Assault on Retrans

guys by bunkersThis post provides further details about an insurgent attack on 19 Apr 05 against Battle Position Khe Sahn, aka “Retrans”.  One of my first blog posts was about Retrans, and quoted John Parina who gave me a little bit of info.  Later on, I gathered more details and included the story in the Retrans chapter.  (download it here) 

Now, thanks to a recent chat with Vinny Brothman, I’ve filled in some more of the story.  Brothman led a Fire Direction Center (FDC) in the 81mm mortar platoon of Weapons Co, and often pulled duty out at Retrans directing the mortar crews.  Here’s his first-hand account of the action that day.

I was in the main bunker playing Monopoly… We heard the 50 cal open up.  The chain of command out there went Corporal Marshall and then myself… He and I sprinted to the 50 cal. bunker to see what was going on.

We get up there and get reports of muzzle flashes coming from the Papa 6 bridge, which was about a click from Retrans… We see the flashes and decided I would request permission to fire mortars…  Marshall ran to the Mk19 bunker.  The idea was to have the 50 firing against the right side of the bridge and the Mk19 firing on the left and trap them on the bridge.  Running back to the main bunker I could hear small arms and the crack of a high powered rifle…likely a sniper.  Then I got on the radio and called into battalion… to report what’s happening.  The S3, Major Day, breaks the transmission:  

Break break, Khe Sahn, this is Betio 3.  Who am I speaking with?

Betio 3, this is Echo 3 Bravo

Roger, Brothman?

That’s affirmative

Roger. You have no friendlies or air in your vicinity. Engage any target you see fit.

Roger, Khe Sahn out.

At that point I run to the 50 cal bunker and start a fire mission.  We fired an immediate suppression on the bridge.  We were also seeing muzzle flashes coming from a multistory building right of the bridge… I climbed onto the bunker to call a fire mission for myself.  I estimated the range and shot an azimuth, or direction, from my position.  I worked a converged, sheathed mission onto the building, set the fuse to delayed impact and dropped 10 rounds on the building.
Mark Thiry w 240G
LCpl Mark Thiry, on 19 Apr 05, returning fire with the M240G machine-gun, next to the .50 cal bunker at Retrans.  (Mark Thiry photo)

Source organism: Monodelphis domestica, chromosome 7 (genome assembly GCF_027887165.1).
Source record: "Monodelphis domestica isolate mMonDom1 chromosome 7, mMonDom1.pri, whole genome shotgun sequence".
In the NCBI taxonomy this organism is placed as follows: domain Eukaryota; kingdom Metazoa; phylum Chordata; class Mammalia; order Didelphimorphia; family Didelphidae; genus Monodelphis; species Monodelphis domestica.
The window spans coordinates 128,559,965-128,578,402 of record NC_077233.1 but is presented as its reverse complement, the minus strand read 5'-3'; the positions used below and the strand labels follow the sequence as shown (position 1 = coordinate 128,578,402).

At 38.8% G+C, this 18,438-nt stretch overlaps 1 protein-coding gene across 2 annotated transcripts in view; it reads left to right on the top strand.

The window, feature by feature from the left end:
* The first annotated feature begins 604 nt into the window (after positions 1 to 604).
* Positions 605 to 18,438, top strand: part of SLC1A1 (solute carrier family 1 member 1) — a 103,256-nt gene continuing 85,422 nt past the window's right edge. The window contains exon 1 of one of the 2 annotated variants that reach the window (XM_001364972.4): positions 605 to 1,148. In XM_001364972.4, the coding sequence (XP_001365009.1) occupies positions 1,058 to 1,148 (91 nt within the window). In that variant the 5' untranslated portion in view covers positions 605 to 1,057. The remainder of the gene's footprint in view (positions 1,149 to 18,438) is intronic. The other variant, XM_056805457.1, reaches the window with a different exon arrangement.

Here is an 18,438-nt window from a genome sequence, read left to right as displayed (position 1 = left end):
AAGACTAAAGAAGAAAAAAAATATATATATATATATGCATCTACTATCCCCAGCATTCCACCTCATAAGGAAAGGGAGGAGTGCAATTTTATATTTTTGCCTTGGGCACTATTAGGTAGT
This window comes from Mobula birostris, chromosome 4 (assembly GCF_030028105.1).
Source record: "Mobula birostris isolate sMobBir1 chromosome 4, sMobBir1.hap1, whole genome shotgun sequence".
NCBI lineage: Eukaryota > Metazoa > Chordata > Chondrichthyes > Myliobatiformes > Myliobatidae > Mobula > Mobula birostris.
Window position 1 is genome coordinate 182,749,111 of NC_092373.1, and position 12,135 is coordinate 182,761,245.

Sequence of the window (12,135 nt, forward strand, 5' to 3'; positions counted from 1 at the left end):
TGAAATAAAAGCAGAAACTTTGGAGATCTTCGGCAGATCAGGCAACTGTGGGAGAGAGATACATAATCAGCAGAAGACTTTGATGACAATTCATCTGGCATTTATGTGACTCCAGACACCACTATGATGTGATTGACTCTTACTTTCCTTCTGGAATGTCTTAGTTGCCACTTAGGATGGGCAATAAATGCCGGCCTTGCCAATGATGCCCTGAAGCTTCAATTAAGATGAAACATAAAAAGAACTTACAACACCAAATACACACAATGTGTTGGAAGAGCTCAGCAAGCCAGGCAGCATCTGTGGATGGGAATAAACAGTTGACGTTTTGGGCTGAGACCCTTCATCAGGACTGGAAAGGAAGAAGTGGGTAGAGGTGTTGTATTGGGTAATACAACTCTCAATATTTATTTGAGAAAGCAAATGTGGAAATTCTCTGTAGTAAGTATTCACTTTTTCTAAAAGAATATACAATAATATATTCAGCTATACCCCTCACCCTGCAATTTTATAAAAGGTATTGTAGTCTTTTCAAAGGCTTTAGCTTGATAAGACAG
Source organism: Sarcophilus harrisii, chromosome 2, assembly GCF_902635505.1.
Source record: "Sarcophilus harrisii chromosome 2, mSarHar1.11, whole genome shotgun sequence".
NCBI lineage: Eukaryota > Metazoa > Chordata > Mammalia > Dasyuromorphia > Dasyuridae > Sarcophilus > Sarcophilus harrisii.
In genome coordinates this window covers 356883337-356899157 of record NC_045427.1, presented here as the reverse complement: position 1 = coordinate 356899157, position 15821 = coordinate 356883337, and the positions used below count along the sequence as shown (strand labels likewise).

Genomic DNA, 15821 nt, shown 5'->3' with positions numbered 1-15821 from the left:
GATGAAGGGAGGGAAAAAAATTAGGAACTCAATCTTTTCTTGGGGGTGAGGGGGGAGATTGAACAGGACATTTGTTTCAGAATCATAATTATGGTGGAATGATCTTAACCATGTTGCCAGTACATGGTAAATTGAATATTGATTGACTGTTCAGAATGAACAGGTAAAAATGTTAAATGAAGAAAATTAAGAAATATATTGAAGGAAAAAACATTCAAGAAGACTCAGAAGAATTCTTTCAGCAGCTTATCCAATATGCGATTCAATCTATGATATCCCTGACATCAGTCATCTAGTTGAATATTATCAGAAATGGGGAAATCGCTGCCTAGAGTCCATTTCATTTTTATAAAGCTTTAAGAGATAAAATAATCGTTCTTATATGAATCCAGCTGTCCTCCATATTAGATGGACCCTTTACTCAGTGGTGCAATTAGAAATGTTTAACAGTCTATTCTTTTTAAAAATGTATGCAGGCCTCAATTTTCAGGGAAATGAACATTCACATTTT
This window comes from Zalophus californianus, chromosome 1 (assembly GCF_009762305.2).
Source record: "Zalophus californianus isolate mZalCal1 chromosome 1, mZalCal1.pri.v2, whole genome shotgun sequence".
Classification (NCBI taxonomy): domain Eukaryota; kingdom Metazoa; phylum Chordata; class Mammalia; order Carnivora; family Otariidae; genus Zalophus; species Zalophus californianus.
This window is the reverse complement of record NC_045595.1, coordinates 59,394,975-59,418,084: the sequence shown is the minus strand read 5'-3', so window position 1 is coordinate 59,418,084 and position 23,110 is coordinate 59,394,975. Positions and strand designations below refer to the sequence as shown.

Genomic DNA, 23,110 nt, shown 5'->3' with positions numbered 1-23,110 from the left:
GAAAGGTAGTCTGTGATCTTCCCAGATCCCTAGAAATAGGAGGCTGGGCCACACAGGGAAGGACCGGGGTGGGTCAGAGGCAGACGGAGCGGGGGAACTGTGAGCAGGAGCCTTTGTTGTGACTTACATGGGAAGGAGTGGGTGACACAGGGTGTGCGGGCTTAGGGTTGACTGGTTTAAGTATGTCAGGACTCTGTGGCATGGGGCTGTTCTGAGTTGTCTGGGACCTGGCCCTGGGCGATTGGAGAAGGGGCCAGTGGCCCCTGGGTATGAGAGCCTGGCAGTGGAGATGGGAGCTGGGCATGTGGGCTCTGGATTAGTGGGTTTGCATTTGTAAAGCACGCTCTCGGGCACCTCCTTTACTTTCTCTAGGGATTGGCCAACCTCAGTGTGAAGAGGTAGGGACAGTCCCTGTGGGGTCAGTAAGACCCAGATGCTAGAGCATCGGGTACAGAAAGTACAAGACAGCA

The whole time the 50 and the Mk19 were going and had the enemy locked on the bridge.  I  believe Marshall had our guys pull the 240G out of the bunker and set it up on top and fired away at the bridge too. After that fire mission I focused back on the bridge, where I worked up the data on a traverse mission.  I split the two guns further to have all three guns up, gave them their data and had them dropping rounds across the entire bridge.


There was no more firing from the building or the bridge.  All we saw were vehicles stopping on the bridge, assuming they were picking up wounded and they left.

After that I called into Betio and reported that contact was over and they notified us that the Battalion Commander and Sgt Major were on their way.  Marshall and I debriefed them and that was it. 
When I got back to Camp AQ, our Platoon Sgt, Gunny Boldin, called me a psycho for being on top of that bunker calling my own fire missions.  

–Vinny Brothman, chat with author

And here’s an excerpt from the Retrans chapter, with more of the story:

In actuality, there was always a chance that insurgents might mount a determined attack against Retrans.  One particular incident highlighted that threat.  On April 19th, multiple insurgents used the cover of a daytime sandstorm to engage the little hilltop fort with more than hit-and-hide harassment fire.

Just after noon, apparently thinking the blowing sand would keep the Marines from responding effectively, some 15-20 men started firing machine guns and rockets at Retrans from down by the P6 highway bridge and a nearby building.

We were playing spades in the CP when we started taking small arms fire… The insurgents tried to make their move when we couldn’t see. But unfortunately (for them) we could see their muzzle flashes. We all ran to our respective bunkers and started firing back… The .50 and Mk19 were in the front where we were taking fire. We also dismounted the 240 from its bunker, and ran it up to the .50 cal bunker and [used it] to return fire. I was on the Mk19, and took the traverse and elevation off the gun, so I could track targets faster. We returned a lot of rounds before it quieted down, cleared up and was all over. –John Parina

In spite of the storm, the Marines had returned heavy fire, including 400 .50 calibre rounds and some thirty 40mm grenades, which squelched any plans the enemy may have had. But coming a few days after the big attack on Camp Gannon, there was cause for concern. “That incident was somewhat prolonged, a clear probe”. Kilo’s Commander, Capt. Ieva recalls. “It alarmed me a bit because it underlined the risk to Khe Sahn, manned at the squad level to preserve combat power. But it also gave me confidence that the Squad Leaders out there were capable of handling things.” –Chris Ieva

(I’ll need to add in the mortar fire called in by Vinny Brothman)


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